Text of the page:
Between the Lines: Raiders of Zircon
When I was a little boy (not all that long ago; never all that little) Zircon was the sort of thing that made you sit on the edge of your seat in sci-fi movies. They Came From Zircon. Not to worry: the inter-galactic space warriors (always Americans with traffic warden uniforms) will beat off the alien enemies. The lesson of all those science fiction films was clear enough: us traffic wardens fight hard when it comes to defending Planet Earth against hostile beasties from the Outer Cosmos. It was not until I grew a few hairs on my chest that I discovered that Planet Earth is already occupied by hostile beasties called capitalists whose function in life is to rob blind the majority of earthlings who produce all the wealth.
Last month agents of the capitalists raided the offices of BBC Glasgow for the purpose of confiscating the film of a series of programmes called The Secret Society. You see, the series was made to show that Britain is becoming a dangerously secretive society in which almost anything worth knowing is being declared by law to be secret. How dare the BBC sponsor such subversive untruths? Britain, a police state — where do they get these ideas from? So Special Branch sent the boys down to do over the studio and confiscate the film and make sure that viewers will never see just how many secrets they’re missing. Puts your mind at rest, doesn’t it?
One of the programmes was about the Zircon project, a spy satellite which none of us are supposed to know about — which is funny really, because it is supposed to be spying on our behalf. Now, had the programme been shown it is doubtful whether many workers would have been much the wiser about Zircon. But with the aid of that idiot cunning for which the present government now has a Reagan-grade reputation, the police raid had the effect of making large numbers of workers want to know what it is that the state is so eager to hide from us. Censorship will not succeed in stopping people wanting to find out what is happening in the world. Back in the good old days the men from Zircon would have exterminated Malcolm Rifkind with a laser gun but last month all we got was a mundane emergency debate in the House of Commons in which Gerald Kaufman (whose jackets might well have been designed by the firm which used to produce laser guns) said that the whole affair was intolerable.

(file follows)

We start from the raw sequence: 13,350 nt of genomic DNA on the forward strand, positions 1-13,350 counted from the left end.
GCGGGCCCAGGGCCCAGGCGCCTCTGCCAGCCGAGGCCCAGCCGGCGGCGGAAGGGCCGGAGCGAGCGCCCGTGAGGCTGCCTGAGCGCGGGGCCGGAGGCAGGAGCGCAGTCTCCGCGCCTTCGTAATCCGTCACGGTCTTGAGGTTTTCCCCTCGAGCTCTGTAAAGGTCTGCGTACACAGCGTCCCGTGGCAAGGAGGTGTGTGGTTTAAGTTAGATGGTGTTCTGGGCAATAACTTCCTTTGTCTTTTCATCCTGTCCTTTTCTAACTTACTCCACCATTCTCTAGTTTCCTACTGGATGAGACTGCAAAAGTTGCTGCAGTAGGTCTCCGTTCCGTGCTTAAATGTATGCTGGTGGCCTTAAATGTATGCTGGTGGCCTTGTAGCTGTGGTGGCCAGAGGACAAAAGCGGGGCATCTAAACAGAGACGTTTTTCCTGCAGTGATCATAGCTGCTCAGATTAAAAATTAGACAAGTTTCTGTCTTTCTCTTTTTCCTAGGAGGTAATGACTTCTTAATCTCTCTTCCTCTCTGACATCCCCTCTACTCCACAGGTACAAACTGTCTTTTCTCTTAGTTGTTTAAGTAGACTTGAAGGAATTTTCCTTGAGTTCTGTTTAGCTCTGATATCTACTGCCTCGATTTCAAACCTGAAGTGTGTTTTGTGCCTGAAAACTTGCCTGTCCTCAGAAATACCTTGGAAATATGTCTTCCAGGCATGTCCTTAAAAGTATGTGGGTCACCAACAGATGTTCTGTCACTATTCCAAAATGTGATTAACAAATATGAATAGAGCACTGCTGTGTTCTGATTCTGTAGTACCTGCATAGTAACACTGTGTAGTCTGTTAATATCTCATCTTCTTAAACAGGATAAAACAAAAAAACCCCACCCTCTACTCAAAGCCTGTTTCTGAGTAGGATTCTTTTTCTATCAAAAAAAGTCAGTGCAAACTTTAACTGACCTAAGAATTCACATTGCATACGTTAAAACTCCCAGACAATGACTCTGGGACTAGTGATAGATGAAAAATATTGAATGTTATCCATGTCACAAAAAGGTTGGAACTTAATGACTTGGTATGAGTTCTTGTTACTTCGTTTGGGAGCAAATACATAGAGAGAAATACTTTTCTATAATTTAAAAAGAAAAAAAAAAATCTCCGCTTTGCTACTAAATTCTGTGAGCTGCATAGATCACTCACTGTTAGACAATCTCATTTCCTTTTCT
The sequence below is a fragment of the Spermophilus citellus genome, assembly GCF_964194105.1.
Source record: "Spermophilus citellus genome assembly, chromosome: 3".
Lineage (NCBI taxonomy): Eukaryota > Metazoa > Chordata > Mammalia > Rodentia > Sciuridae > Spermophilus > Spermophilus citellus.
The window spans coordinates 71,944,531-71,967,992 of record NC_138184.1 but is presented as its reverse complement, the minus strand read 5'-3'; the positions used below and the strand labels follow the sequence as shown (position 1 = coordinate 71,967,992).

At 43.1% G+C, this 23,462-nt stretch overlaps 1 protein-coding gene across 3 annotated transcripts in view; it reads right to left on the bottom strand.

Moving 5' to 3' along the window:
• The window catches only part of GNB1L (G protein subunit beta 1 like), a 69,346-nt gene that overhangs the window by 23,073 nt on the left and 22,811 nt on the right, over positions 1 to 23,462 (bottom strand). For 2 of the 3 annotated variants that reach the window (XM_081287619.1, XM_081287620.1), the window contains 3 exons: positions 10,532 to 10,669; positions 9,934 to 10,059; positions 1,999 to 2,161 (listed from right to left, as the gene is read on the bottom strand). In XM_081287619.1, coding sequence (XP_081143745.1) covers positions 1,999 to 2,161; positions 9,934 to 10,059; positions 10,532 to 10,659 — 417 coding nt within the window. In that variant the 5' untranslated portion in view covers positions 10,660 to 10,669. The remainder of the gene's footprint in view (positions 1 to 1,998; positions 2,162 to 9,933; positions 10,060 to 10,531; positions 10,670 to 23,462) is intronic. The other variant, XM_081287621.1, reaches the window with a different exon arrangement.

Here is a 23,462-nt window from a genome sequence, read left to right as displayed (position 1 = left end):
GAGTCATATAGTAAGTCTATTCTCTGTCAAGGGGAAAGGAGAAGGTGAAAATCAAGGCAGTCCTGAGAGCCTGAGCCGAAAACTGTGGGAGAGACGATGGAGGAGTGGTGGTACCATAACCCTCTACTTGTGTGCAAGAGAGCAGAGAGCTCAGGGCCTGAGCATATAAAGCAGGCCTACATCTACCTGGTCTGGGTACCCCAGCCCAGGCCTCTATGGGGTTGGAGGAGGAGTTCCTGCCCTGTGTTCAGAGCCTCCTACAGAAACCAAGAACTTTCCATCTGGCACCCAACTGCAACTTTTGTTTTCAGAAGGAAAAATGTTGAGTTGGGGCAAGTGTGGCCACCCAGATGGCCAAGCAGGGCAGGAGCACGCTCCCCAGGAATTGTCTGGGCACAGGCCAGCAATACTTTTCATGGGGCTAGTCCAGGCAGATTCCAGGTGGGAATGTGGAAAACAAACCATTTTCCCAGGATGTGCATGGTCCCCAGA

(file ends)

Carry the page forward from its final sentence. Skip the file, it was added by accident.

News From the Nozzers
If Zircon doesn’t make you think of creepy things in black and white movies nozzers certainly should. Nozzers are skinheads with legal permits: trainee members of the Royal Navy BBC2’s four-part series (Mondays. 10.15pm) was called Nozzers and about what it is like to suffer the misfortune of becoming one.
A nozzer s life is not a happy one. Most of them joined to see the sea; instead they spent their first week’s training learning how to straighten the pillows on their beds and shine their boots and march up and down like clockwork Nazis. No wonder they all felt homesick. This was one of those films in which the producer allows the viewer to relish the suffering of some other sucker. What can be better after a day at Dagenham screwing bits onto Ford Fiestas than watching a bunch of nozzers being sent on an assault course which involves crawling through mud-filled pipes and running through cold water? At least someone else is having it worse than you.